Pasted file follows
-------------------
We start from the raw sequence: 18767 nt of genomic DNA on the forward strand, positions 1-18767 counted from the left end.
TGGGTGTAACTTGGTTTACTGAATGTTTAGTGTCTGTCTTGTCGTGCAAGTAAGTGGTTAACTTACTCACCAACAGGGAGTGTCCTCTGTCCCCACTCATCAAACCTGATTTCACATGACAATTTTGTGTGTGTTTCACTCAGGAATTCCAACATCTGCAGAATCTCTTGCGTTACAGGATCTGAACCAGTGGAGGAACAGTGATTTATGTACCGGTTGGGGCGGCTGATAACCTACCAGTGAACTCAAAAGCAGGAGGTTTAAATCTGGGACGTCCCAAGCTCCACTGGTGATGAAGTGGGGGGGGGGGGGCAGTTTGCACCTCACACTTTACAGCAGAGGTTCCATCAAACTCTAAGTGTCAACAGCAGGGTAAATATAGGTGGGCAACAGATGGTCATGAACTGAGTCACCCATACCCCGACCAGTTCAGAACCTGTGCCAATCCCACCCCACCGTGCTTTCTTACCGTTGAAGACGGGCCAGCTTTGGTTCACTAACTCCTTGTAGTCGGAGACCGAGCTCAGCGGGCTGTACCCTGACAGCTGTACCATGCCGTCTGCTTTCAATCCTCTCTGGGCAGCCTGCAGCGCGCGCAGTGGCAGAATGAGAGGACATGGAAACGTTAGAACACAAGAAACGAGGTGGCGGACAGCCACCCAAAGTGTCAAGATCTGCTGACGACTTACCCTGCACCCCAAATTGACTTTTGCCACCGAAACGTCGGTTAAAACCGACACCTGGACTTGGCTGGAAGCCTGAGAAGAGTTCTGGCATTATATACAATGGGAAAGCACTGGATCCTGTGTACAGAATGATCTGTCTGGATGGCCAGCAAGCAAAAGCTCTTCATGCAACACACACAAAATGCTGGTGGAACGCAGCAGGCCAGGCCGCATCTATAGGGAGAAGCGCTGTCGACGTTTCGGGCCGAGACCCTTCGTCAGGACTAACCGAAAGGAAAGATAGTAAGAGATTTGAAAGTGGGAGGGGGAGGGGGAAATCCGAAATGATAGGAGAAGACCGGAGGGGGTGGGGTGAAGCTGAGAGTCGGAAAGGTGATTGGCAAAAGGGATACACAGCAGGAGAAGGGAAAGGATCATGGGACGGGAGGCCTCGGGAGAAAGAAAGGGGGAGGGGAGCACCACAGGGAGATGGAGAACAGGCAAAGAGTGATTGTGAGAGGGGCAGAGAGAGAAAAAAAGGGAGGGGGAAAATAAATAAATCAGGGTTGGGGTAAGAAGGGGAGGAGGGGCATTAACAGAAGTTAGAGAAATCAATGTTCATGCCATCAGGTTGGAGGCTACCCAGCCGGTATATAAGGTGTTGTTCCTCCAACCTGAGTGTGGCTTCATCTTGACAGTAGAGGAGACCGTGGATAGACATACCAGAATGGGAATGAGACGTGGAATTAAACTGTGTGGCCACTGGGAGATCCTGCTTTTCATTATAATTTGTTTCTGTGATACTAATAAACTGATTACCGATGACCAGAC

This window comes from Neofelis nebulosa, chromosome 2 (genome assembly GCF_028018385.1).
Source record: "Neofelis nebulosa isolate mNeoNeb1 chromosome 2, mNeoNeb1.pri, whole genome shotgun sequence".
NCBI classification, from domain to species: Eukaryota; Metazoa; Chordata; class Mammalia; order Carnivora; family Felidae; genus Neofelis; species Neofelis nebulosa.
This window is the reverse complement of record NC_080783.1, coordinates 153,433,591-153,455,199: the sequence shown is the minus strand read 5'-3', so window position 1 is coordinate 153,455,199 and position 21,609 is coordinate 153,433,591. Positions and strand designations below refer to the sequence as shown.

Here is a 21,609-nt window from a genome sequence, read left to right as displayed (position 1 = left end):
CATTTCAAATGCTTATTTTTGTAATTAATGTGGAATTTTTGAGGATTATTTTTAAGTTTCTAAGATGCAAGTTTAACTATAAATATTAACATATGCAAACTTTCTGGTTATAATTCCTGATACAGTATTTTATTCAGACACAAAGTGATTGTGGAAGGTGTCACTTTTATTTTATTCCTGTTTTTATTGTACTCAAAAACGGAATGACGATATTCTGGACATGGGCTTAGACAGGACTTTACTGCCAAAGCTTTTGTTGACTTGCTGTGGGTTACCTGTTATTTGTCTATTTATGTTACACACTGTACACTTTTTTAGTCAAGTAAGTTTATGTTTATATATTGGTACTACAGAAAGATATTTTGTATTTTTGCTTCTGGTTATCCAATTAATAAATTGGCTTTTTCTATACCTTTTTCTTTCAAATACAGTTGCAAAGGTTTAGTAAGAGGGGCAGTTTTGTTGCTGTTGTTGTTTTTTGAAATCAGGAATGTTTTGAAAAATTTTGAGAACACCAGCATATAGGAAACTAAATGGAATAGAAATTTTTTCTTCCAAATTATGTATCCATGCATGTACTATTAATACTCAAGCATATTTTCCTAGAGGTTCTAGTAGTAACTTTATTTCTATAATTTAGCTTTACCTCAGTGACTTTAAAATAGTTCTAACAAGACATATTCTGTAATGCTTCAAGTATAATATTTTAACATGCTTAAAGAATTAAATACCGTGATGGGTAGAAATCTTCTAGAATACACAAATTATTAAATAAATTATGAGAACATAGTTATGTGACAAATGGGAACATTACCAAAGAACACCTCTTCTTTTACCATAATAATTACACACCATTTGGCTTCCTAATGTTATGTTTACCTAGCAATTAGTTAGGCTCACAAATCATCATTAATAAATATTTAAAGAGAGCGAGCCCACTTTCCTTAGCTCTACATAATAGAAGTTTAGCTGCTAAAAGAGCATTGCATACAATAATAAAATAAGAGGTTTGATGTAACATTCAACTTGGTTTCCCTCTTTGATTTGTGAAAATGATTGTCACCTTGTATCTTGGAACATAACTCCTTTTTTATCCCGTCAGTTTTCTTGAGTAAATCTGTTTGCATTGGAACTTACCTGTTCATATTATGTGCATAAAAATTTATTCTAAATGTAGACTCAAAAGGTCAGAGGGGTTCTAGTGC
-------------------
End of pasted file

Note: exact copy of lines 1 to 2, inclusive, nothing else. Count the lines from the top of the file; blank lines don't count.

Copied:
We start from the raw sequence: 18767 nt of genomic DNA on the forward strand, positions 1-18767 counted from the left end.
TGGGTGTAACTTGGTTTACTGAATGTTTAGTGTCTGTCTTGTCGTGCAAGTAAGTGGTTAACTTACTCACCAACAGGGAGTGTCCTCTGTCCCCACTCATCAAACCTGATTTCACATGACAATTTTGTGTGTGTTTCACTCAGGAATTCCAACATCTGCAGAATCTCTTGCGTTACAGGATCTGAACCAGTGGAGGAACAGTGATTTATGTACCGGTTGGGGCGGCTGATAACCTACCAGTGAACTCAAAAGCAGGAGGTTTAAATCTGGGACGTCCCAAGCTCCACTGGTGATGAAGTGGGGGGGGGGGGGCAGTTTGCACCTCACACTTTACAGCAGAGGTTCCATCAAACTCTAAGTGTCAACAGCAGGGTAAATATAGGTGGGCAACAGATGGTCATGAACTGAGTCACCCATACCCCGACCAGTTCAGAACCTGTGCCAATCCCACCCCACCGTGCTTTCTTACCGTTGAAGACGGGCCAGCTTTGGTTCACTAACTCCTTGTAGTCGGAGACCGAGCTCAGCGGGCTGTACCCTGACAGCTGTACCATGCCGTCTGCTTTCAATCCTCTCTGGGCAGCCTGCAGCGCGCGCAGTGGCAGAATGAGAGGACATGGAAACGTTAGAACACAAGAAACGAGGTGGCGGACAGCCACCCAAAGTGTCAAGATCTGCTGACGACTTACCCTGCACCCCAAATTGACTTTTGCCACCGAAACGTCGGTTAAAACCGACACCTGGACTTGGCTGGAAGCCTGAGAAGAGTTCTGGCATTATATACAATGGGAAAGCACTGGATCCTGTGTACAGAATGATCTGTCTGGATGGCCAGCAAGCAAAAGCTCTTCATGCAACACACACAAAATGCTGGTGGAACGCAGCAGGCCAGGCCGCATCTATAGGGAGAAGCGCTGTCGACGTTTCGGGCCGAGACCCTTCGTCAGGACTAACCGAAAGGAAAGATAGTAAGAGATTTGAAAGTGGGAGGGGGAGGGGGAAATCCGAAATGATAGGAGAAGACCGGAGGGGGTGGGGTGAAGCTGAGAGTCGGAAAGGTGATTGGCAAAAGGGATACACAGCAGGAGAAGGGAAAGGATCATGGGACGGGAGGCCTCGGGAGAAAGAAAGGGGGAGGGGAGCACCACAGGGAGATGGAGAACAGGCAAAGAGTGATTGTGAGAGGGGCAGAGAGAGAAAAAAAGGGAGGGGGAAAATAAATAAATCAGGGTTGGGGTAAGAAGGGGAGGAGGGGCATTAACAGAAGTTAGAGAAATCAATGTTCATGCCATCAGGTTGGAGGCTACCCAGCCGGTATATAAGGTGTTGTTCCTCCAACCTGAGTGTGGCTTCATCTTGACAGTAGAGGAGACCGTGGATAGACATACCAGAATGGGAATGAGACGTGGAATTAAACTGTGTGGCCACTGGGAGATCCTGCTTTTCATTATAATTTGTTTCTGTGATACTAATAAACTGATTACCGATGACCAGAC